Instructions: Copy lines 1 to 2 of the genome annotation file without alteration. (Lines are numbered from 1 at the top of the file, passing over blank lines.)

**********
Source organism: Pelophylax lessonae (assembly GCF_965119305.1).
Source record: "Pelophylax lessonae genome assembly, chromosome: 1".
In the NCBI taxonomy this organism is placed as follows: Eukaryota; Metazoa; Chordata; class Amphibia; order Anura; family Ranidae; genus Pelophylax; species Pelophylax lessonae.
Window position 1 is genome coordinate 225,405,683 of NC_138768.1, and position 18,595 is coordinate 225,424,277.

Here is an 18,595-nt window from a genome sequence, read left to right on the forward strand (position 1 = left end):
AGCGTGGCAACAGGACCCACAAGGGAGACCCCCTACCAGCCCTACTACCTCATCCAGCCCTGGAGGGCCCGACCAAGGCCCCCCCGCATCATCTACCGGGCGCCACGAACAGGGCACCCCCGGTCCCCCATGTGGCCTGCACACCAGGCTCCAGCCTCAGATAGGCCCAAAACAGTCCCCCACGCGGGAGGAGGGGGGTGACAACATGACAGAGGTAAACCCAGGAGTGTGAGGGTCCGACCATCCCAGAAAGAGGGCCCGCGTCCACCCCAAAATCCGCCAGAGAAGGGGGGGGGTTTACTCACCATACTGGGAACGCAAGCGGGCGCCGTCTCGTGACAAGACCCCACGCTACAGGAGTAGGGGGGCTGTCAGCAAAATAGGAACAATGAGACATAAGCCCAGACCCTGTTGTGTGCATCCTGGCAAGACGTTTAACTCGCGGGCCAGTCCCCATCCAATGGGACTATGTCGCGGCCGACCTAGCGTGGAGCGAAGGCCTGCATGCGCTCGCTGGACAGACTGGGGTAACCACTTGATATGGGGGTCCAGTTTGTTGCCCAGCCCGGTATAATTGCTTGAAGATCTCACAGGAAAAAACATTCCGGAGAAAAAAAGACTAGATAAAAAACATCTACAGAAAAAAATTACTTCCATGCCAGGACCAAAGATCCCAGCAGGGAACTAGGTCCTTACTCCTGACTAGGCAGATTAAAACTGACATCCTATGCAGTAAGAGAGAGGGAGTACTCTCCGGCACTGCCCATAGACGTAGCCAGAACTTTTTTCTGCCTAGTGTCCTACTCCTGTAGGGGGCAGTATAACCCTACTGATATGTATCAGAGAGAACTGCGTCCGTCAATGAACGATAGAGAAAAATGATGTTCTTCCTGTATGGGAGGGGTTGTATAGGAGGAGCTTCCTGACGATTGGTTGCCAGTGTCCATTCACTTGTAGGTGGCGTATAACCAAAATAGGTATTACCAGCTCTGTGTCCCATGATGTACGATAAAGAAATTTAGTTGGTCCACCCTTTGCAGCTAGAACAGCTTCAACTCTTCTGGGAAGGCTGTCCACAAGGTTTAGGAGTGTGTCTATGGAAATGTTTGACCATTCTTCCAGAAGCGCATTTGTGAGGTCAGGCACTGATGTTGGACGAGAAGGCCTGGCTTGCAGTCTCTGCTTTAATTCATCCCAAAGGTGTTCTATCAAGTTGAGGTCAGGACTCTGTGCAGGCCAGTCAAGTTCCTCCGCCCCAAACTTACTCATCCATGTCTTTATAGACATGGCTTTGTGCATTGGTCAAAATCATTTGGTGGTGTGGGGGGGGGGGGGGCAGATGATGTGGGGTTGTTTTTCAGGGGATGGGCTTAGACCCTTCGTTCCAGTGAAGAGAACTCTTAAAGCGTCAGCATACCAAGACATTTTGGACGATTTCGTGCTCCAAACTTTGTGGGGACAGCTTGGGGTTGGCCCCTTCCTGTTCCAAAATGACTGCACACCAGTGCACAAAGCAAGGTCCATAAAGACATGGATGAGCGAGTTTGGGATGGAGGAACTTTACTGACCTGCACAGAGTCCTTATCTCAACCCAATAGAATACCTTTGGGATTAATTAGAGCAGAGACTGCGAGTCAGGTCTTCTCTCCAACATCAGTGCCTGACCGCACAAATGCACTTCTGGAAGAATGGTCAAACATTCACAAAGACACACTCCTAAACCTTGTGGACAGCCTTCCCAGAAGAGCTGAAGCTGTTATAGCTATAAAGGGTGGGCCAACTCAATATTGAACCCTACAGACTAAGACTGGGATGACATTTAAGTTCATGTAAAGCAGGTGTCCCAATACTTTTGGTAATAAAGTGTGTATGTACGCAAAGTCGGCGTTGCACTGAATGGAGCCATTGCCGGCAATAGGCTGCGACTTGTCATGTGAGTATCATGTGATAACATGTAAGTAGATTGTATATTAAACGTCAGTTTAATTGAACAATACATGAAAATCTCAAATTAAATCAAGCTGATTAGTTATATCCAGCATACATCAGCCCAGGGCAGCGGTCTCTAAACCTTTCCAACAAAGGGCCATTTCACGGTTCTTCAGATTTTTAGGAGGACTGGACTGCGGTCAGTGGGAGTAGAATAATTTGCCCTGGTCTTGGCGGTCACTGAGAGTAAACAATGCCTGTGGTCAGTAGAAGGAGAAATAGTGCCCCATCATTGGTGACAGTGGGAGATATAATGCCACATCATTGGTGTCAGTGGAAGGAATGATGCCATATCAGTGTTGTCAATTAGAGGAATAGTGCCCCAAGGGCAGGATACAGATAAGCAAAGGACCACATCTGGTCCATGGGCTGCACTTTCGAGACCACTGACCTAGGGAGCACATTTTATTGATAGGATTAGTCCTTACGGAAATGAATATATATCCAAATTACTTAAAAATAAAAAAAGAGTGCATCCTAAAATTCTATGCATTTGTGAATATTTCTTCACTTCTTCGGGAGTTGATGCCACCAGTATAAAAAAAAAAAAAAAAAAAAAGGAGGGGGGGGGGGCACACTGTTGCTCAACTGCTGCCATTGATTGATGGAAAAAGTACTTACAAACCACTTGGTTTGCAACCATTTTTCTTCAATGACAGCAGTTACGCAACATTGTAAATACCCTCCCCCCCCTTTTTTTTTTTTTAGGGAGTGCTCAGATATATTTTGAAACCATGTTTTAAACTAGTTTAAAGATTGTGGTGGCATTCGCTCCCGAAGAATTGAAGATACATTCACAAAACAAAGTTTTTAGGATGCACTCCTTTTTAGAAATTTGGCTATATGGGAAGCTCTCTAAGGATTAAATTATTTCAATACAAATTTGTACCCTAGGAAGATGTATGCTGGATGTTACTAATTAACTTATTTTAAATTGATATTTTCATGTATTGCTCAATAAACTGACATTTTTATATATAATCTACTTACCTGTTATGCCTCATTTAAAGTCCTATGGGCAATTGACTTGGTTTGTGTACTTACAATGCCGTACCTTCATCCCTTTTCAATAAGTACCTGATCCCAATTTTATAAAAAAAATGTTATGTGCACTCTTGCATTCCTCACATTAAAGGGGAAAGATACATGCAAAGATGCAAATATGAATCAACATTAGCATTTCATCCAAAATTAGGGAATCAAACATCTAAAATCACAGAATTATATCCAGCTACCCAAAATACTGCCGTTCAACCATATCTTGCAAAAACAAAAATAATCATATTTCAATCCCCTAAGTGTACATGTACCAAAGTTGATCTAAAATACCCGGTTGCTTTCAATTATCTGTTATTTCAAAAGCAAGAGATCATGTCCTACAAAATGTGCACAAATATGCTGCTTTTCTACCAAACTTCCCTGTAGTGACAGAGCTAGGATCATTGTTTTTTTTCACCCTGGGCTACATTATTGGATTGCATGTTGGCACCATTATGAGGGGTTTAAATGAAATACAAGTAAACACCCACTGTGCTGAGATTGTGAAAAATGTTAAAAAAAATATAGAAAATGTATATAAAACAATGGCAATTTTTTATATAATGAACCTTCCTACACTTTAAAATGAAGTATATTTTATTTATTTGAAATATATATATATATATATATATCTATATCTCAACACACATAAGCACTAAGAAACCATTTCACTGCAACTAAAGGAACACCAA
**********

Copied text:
Source organism: Pelophylax lessonae (assembly GCF_965119305.1).
Source record: "Pelophylax lessonae genome assembly, chromosome: 1".